It is to be borne in mind that the plan does not purport to extinguish any of the rights of the preferred stock nor to require that stock be converted into any other stock, nor to require its exchange for anything in substitution. So that for all that the plan provides the complainant may continue to hold his shares and the only alteration in his rights will be the consequence of the issuance of the prior preferred stock and the debentures, and accordingly I hold that the better view is that adopted by the Courts of Ohio in Johnson et al. v. Lamprecht, 133 Ohio St. 567, 15 N.E.2d 127, August 9, 1940, and of Delaware in Shanik v. White Sewing Machine Copr., Del.Ch., 15 A.2d 169, the rationale of which is, that where preferred stock issued by a corporation entitles its holders to accumlated dividends and dividends have accumulated on the stock so held, and where the corporate charter conferred on the holders of preferred stock the right to exact that common stockholders should not receive dividends or distributions in liquidation of capital until dividends at the stated rate had been paid to the preferred stockholders, the payment of dividends on a new prior preferred stock subsequently issued did not destroy the right of old preferred stockholders of accumulated dividends, and therefore payment of dividends on the new prior preferred stock could not be enjoined. In other words, in these cases the courts have stated that the right which the preferred stockholder has conferred upon him is as in the instant case, the right to exact that the common stockholders shall not receive dividends until dividends are paid to the preferred stockholders. It is unnecessary in our view of the case to decide whether or not the dividends on preferred shares of stock which accrued through lapse of time are "vested rights of property" or "fixed contractual rights" as these phrases have been used in the Keller and Johnson cases, supra, since there is no intention under this plan to divest the preferred stockholders of his right to accumulated dividends but at most to defer them. Moreover, none of the cases dealing with this subject hold that language such as is contained in the plan herein or of the amendment of the articles of incorporation of the defendant company should be construed to express or imply that accumulated dividends will not be paid nor does it on the other hand permit the inference that the corporation will not make changes in its capital structure as a consequence of which the probability of actual payment of dividends may be postponed. The case which has been cited subsequently with approval, and which makes a thorough review of the law with respect to the rights of the holders of preferred stock on which dividends have accumulated, is that of Morris et al. v. American Public Utilities Co., 14 Del.Ch. 136, 122 A. 696, 705. The court held here as in the later Delaware cases that accumulated dividends on preferred stock could not be entirely eliminated by an amendment to the articles of incorporation, to that effect. However, of particular interest is that portion of the Court's opinion in which it denies one of the prayers of the bill which sought an injunction against a payment of dividend on a newly created class of preferred stock until the accumulated dividends on the old stock were paid. This the court states "they are not entitled to for the reason that by the terms of the original certificate authorizing the preferred stock, whatever preference it has can be before dividends on common stock only. The corporation has neither declared not set apart from their earnings, any sum for a dividend on the common stock, nor is it threatening to do so. The payment of dividends to the two preferred classes caeated by the amendment which come in ahead of the class which the complainants hold is not in violation of the rights secured by them by their contract with the corporation and the injunction should, therefore, not issue as prayed". This, it is submitted, is the same situation as presented by the plan and is therefore in complete accord with the ruling of the court here. The same is true in Ainsworth v. Southwestern Drug Corp., 5 Cir., 95 F.2d 172, and to the same effect Lou W. Kreicker v. Naylor Pipe Co., 1940, 374 Ill. 364, 29 N.E.2d 502, where the court sustained the view of Johnson v. Lamprecht, supra.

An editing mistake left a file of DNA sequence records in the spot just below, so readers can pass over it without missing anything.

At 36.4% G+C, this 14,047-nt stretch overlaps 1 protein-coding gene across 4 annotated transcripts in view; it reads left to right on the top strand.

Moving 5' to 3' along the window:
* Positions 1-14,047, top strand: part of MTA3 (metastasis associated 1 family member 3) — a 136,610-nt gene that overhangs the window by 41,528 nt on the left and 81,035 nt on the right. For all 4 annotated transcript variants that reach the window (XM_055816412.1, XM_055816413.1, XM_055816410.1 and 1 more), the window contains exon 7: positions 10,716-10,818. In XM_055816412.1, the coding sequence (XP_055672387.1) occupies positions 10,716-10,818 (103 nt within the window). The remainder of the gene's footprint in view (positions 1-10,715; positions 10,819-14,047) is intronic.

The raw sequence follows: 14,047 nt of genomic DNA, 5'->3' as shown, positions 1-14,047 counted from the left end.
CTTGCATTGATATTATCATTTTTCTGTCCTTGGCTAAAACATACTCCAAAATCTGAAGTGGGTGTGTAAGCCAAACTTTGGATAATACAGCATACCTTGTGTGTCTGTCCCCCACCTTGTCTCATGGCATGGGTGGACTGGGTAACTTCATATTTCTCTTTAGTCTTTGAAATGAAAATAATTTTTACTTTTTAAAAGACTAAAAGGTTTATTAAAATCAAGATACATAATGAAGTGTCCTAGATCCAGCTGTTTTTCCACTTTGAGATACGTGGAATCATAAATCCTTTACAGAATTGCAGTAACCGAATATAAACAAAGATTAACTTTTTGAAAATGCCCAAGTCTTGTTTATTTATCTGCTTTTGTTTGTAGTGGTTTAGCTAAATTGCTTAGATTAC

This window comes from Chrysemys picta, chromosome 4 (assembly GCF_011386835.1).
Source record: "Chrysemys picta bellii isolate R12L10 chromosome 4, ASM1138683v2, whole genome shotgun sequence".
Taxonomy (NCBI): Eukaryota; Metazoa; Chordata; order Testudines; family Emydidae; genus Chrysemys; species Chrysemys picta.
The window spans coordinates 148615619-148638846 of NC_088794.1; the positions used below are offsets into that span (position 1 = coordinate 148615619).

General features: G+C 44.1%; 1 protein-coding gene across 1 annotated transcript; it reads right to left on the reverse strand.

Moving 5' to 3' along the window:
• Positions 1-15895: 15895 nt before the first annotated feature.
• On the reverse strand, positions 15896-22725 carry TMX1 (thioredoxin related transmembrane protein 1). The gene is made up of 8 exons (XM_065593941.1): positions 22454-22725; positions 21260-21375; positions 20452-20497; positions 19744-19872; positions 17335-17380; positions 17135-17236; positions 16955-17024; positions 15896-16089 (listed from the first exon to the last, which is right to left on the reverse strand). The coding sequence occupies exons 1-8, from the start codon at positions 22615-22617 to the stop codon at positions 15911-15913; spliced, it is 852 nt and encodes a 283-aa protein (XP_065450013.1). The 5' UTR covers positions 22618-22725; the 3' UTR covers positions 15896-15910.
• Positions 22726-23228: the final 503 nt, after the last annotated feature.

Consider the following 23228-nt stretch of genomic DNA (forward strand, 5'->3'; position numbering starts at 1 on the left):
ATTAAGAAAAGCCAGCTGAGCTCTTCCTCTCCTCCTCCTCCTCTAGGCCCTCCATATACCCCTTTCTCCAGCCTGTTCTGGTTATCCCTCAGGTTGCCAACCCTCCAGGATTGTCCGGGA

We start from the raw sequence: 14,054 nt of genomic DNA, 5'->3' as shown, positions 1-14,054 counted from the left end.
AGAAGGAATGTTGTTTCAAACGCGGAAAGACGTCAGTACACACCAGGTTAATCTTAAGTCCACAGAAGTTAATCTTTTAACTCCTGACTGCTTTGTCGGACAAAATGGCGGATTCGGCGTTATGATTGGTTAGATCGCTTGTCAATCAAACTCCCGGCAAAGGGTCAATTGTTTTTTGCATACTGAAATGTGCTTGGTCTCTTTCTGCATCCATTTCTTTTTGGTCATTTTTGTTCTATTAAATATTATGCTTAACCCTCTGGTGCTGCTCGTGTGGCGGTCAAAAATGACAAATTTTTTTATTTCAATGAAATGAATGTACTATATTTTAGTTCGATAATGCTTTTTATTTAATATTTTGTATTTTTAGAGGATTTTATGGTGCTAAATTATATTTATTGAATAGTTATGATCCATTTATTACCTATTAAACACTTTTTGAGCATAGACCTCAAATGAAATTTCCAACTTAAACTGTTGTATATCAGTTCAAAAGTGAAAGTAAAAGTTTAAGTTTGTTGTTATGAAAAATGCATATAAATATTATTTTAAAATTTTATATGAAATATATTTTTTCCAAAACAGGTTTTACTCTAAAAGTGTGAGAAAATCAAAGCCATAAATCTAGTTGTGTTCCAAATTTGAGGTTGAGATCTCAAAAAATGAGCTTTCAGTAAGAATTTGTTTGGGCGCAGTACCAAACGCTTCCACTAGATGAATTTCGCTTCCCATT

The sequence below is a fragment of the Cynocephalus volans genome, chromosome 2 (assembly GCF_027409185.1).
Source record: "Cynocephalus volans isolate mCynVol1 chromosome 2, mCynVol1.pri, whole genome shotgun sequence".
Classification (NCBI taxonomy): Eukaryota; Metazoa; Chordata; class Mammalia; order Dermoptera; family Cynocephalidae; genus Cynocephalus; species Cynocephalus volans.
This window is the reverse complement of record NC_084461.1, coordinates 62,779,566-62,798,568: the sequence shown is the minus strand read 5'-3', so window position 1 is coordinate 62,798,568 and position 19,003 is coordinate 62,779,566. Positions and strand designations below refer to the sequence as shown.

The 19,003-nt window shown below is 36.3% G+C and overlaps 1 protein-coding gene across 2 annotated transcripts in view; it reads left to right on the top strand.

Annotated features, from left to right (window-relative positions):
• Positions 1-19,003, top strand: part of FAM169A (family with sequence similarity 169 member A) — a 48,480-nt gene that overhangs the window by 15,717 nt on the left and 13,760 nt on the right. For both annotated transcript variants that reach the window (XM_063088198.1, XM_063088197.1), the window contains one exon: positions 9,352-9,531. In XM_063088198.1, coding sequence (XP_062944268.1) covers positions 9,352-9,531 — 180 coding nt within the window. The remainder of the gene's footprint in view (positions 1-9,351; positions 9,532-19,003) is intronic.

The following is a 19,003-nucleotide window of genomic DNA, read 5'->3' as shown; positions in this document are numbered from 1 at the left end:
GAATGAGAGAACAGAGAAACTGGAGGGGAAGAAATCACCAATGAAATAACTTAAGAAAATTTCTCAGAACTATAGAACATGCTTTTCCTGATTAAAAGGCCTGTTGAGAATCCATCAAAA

It is impossible for me to enter into any further examination of the legality of the plan adopted because of the limit of time if this matter is to be decided, before a failure to decide, will amount to an injustice. It seems to me, however, that the preferred stock under the contract only had preference over the common stock, and it was not provided that it was to be free from the burden of the preferences of other classes of stock which might be created. It was senior among the class of stock which was then authorized under the contract with the stockholders. It is now junior to two new classes. What has occurred therefore is that the preference which it had originally enjoyed has been changed or altered, not however in relation to the common stock, for the preference over it is in no wise effected. However, in relation to earnings and assets, it stands no longer first but third. However, no valid objection can be raised to this since this was a condition upon which the complainant as a preferred stockholder purchased his shares.
In spite of the deferment of their position, the approximately ten percent (10%) who did not exchange under the plan, are in a rather favorable position. If we consider the earnings for and including the year 1932 and down to and including 1939, and if their position was as it is today, there would be only three years in those nine in which very substantial dividends would not be available for them. Moreover, if the past record of the company is any criterion of its future dividend policy -- since in these years all that was earned by it was paid out in dividends -- they have little cause for complaint. If we take the average earnings for these nine years -- Mr. Reis, a witness for the complainant, insisted that 1939 alone would show a better picture -- they would amount to $4,170,000, and if we deduct from this average earning the amounts necessary to take care of 90% of the debenture and prior preferred stock, there would be left available for payment on the remaining 10% of the preferred shares about enough to wipe out the arrearages presently existing on them.
Accordingly, I find that the plan is a valid one and is in no wise violative of the rights of the complainant as a preferred stockholder. In this view of the case there is no necessity for going into the question of laches presented. The prayer of the bill is denied and judgment entered for the defendant.